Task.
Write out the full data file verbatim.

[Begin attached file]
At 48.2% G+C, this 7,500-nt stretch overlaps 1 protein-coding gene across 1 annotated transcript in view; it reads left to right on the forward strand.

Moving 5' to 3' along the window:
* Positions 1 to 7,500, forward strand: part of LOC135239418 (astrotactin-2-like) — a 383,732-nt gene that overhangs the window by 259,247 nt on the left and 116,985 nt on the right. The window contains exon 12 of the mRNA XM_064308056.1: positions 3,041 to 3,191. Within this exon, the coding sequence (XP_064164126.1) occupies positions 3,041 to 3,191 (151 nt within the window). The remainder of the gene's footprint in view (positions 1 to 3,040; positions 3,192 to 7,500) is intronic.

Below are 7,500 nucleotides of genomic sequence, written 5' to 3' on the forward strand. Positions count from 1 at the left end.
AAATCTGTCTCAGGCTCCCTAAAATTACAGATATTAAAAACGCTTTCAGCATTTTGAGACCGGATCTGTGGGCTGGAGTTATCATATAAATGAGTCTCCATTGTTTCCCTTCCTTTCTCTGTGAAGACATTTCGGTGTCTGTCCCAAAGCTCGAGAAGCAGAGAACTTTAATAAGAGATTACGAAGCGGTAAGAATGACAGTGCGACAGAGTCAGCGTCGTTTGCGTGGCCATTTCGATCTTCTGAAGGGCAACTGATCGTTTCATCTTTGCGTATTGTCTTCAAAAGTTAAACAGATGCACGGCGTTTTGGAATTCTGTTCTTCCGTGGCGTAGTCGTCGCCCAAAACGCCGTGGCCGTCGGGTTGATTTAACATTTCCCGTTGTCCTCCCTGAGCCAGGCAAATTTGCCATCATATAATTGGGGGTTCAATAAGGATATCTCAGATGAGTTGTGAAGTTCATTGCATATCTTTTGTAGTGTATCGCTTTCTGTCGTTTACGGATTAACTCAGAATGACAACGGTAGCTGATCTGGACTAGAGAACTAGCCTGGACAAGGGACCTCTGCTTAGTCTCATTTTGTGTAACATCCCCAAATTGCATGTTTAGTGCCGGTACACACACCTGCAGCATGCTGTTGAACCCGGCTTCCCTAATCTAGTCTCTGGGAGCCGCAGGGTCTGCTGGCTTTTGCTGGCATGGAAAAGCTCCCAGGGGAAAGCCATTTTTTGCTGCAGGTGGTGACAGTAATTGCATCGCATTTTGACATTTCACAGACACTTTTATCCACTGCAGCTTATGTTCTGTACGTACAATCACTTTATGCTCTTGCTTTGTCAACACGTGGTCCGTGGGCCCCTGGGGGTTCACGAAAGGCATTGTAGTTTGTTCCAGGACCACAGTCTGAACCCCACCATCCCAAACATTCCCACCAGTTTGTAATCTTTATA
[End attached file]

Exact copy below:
At 48.2% G+C, this 7,500-nt stretch overlaps 1 protein-coding gene across 1 annotated transcript in view; it reads left to right on the forward strand.

Moving 5' to 3' along the window:
* Positions 1 to 7,500, forward strand: part of LOC135239418 (astrotactin-2-like) — a 383,732-nt gene that overhangs the window by 259,247 nt on the left and 116,985 nt on the right. The window contains exon 12 of the mRNA XM_064308056.1: positions 3,041 to 3,191. Within this exon, the coding sequence (XP_064164126.1) occupies positions 3,041 to 3,191 (151 nt within the window). The remainder of the gene's footprint in view (positions 1 to 3,040; positions 3,192 to 7,500) is intronic.

Below are 7,500 nucleotides of genomic sequence, written 5' to 3' on the forward strand. Positions count from 1 at the left end.
AAATCTGTCTCAGGCTCCCTAAAATTACAGATATTAAAAACGCTTTCAGCATTTTGAGACCGGATCTGTGGGCTGGAGTTATCATATAAATGAGTCTCCATTGTTTCCCTTCCTTTCTCTGTGAAGACATTTCGGTGTCTGTCCCAAAGCTCGAGAAGCAGAGAACTTTAATAAGAGATTACGAAGCGGTAAGAATGACAGTGCGACAGAGTCAGCGTCGTTTGCGTGGCCATTTCGATCTTCTGAAGGGCAACTGATCGTTTCATCTTTGCGTATTGTCTTCAAAAGTTAAACAGATGCACGGCGTTTTGGAATTCTGTTCTTCCGTGGCGTAGTCGTCGCCCAAAACGCCGTGGCCGTCGGGTTGATTTAACATTTCCCGTTGTCCTCCCTGAGCCAGGCAAATTTGCCATCATATAATTGGGGGTTCAATAAGGATATCTCAGATGAGTTGTGAAGTTCATTGCATATCTTTTGTAGTGTATCGCTTTCTGTCGTTTACGGATTAACTCAGAATGACAACGGTAGCTGATCTGGACTAGAGAACTAGCCTGGACAAGGGACCTCTGCTTAGTCTCATTTTGTGTAACATCCCCAAATTGCATGTTTAGTGCCGGTACACACACCTGCAGCATGCTGTTGAACCCGGCTTCCCTAATCTAGTCTCTGGGAGCCGCAGGGTCTGCTGGCTTTTGCTGGCATGGAAAAGCTCCCAGGGGAAAGCCATTTTTTGCTGCAGGTGGTGACAGTAATTGCATCGCATTTTGACATTTCACAGACACTTTTATCCACTGCAGCTTATGTTCTGTACGTACAATCACTTTATGCTCTTGCTTTGTCAACACGTGGTCCGTGGGCCCCTGGGGGTTCACGAAAGGCATTGTAGTTTGTTCCAGGACCACAGTCTGAACCCCACCATCCCAAACATTCCCACCAGTTTGTAATCTTTATA